2 Ways to Undermine Your Strategy

Published March 25, 2019

You’ve likely heard the quote, “Culture eats strategy for breakfast.” Most of us understand that culture is important. We even subscribe to axioms such as “People are your greatest asset.” We give lip service to the importance of culture, but when we’re pursuing organizational growth, we focus our efforts on strategic plans, setting audacious goals and implementing the systems and structures to support them.

I’m a believer in strategic plans. As a certified strategic planner working with organizations on their strategies for growth, I repeatedly see two key areas that are overlooked in the pursuit of growth–purpose and culture. If you can picture the bell curve of organizational life, we all aspire to go “up and to the right” as quickly as possible.

The weight of success will be crushing if we are not attending to our purpose and culture.

Play building blocks with any toddler and they will default to building as tall as they can as quickly as they can. I don’t think this desire is wrong. In fact, I think it’s in our nature. We are wired to grow things. God’s instruction in the book of Genesis post-creation was to “Fill the Earth and subdue it.” That’s an implication to grow.

Going back to our bell curve, think for a moment about what supports this movement upward.

I picture it as a set of stair steps undergirding this curve and each one of those steps is a key facet of organizational development that we must attend to.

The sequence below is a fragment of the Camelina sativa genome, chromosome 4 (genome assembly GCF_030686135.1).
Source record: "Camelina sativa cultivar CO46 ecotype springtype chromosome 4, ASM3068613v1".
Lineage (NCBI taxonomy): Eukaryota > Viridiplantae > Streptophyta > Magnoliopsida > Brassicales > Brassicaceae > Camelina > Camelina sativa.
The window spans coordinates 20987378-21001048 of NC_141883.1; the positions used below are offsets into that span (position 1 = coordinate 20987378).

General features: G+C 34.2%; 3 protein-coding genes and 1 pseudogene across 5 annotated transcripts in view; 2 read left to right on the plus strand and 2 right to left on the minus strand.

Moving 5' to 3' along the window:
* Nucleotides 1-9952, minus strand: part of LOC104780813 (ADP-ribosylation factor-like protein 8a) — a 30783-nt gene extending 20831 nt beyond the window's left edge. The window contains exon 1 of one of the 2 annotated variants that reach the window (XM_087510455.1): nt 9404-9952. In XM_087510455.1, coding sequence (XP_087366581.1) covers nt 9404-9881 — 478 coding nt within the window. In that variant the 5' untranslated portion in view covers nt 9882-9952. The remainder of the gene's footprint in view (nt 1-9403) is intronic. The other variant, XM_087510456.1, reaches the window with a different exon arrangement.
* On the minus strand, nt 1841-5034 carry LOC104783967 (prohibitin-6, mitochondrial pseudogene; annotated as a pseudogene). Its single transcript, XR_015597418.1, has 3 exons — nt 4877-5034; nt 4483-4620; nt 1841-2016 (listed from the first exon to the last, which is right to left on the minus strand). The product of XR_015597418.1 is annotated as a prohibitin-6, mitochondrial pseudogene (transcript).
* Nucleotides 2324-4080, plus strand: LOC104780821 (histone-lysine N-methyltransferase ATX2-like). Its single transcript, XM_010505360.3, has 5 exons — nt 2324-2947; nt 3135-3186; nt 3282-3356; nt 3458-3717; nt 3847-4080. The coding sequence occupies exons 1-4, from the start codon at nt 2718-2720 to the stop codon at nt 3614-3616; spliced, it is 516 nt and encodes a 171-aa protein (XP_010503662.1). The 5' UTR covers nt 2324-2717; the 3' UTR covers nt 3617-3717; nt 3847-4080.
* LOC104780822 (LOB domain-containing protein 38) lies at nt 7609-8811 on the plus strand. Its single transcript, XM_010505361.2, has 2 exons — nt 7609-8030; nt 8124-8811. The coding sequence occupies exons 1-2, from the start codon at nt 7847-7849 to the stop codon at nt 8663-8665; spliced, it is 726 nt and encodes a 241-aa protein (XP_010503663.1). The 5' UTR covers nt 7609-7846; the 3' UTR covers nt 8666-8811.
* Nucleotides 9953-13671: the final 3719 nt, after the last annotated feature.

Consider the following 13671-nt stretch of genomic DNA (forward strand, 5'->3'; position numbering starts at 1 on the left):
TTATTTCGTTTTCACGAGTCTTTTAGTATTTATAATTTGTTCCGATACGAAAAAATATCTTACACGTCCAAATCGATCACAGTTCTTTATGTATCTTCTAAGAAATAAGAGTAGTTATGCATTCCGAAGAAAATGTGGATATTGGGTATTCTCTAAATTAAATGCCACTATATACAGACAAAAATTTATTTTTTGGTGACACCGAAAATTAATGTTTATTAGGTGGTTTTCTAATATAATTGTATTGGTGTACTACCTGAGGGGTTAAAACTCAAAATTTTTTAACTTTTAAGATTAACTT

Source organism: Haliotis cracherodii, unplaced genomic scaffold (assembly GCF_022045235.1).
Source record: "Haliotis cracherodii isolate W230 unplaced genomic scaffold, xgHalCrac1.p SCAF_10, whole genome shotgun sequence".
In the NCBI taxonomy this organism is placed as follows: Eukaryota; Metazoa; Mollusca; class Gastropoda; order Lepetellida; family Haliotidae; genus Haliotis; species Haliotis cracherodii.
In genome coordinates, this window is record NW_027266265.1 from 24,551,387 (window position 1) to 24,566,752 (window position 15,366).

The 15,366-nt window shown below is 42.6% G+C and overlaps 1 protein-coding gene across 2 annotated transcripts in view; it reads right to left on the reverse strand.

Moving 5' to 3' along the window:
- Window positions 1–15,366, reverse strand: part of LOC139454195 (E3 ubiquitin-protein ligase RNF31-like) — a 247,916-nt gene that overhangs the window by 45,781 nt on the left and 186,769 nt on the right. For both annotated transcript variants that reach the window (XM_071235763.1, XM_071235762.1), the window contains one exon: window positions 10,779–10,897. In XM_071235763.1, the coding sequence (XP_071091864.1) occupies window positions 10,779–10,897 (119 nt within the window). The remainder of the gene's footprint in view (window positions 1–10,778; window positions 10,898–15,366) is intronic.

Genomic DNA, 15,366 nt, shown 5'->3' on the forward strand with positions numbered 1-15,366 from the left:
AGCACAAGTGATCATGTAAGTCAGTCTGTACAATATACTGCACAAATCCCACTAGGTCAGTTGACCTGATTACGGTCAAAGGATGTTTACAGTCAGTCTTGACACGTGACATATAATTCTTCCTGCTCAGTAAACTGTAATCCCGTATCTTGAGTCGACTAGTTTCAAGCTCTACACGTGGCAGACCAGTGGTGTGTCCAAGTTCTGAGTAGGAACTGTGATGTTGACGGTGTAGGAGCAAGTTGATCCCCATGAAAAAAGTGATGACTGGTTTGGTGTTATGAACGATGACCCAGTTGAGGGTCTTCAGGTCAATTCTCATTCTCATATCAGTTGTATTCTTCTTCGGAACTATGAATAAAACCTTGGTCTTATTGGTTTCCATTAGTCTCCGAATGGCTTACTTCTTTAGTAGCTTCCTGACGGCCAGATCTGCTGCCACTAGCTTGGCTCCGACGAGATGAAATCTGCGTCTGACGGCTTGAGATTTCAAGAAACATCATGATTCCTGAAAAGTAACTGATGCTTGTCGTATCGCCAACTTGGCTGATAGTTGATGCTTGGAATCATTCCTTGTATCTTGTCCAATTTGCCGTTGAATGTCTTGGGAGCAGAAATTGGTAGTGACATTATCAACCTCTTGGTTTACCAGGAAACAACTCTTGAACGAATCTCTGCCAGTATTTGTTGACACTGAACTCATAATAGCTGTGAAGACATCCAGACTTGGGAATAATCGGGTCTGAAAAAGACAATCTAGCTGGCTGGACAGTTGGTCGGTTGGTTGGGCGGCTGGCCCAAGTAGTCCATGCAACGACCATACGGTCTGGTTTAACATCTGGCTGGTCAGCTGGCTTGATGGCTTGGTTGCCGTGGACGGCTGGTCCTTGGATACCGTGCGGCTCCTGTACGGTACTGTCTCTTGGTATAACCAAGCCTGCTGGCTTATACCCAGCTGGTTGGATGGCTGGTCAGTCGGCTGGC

In 2 Ways to Undermine Your Strategy, it starts with Purpose, then moves to Culture, and grows to Strategy.

The steps in ascending order are:

  • Purpose
  • Culture
  • Strategy

Step 1: Purpose is foundational. It is the biggest step and shoulders the most weight. It’s the “why” behind everything we do and is comprised of mission, vision and values. Without a keen sense of purpose, we will crush under the weight of responsibility as we scale up.

Step 2: Culture is comprised of leadership development as well as team dynamics. It starts with our personal growth as a leader and extends to how we cultivate the development of our teams. This step builds upon purpose in that you’re helping a team of people personally and collectively behave in congruence with the purpose of the organization.

Step 3: Strategy is often where I see leaders spend disproportionate amounts of time and energy. Eager to identify outcomes and accomplish audacious goals, they quickly pursue the strategies that will make those goals possible only to have spent a significant budget on building a strategic plan that sits in a binder on a shelf and is the brunt of staff jokes.

The graph gives us a visual of the reality of the importance of the two critical steps that precede strategy.

Leaders often call me when their repeated attempts at strategy are not resulting in growth. Their eye is on the top of the bell curve. With a quick assessment of the organization, I typically identify issues in either or both of the first two steps.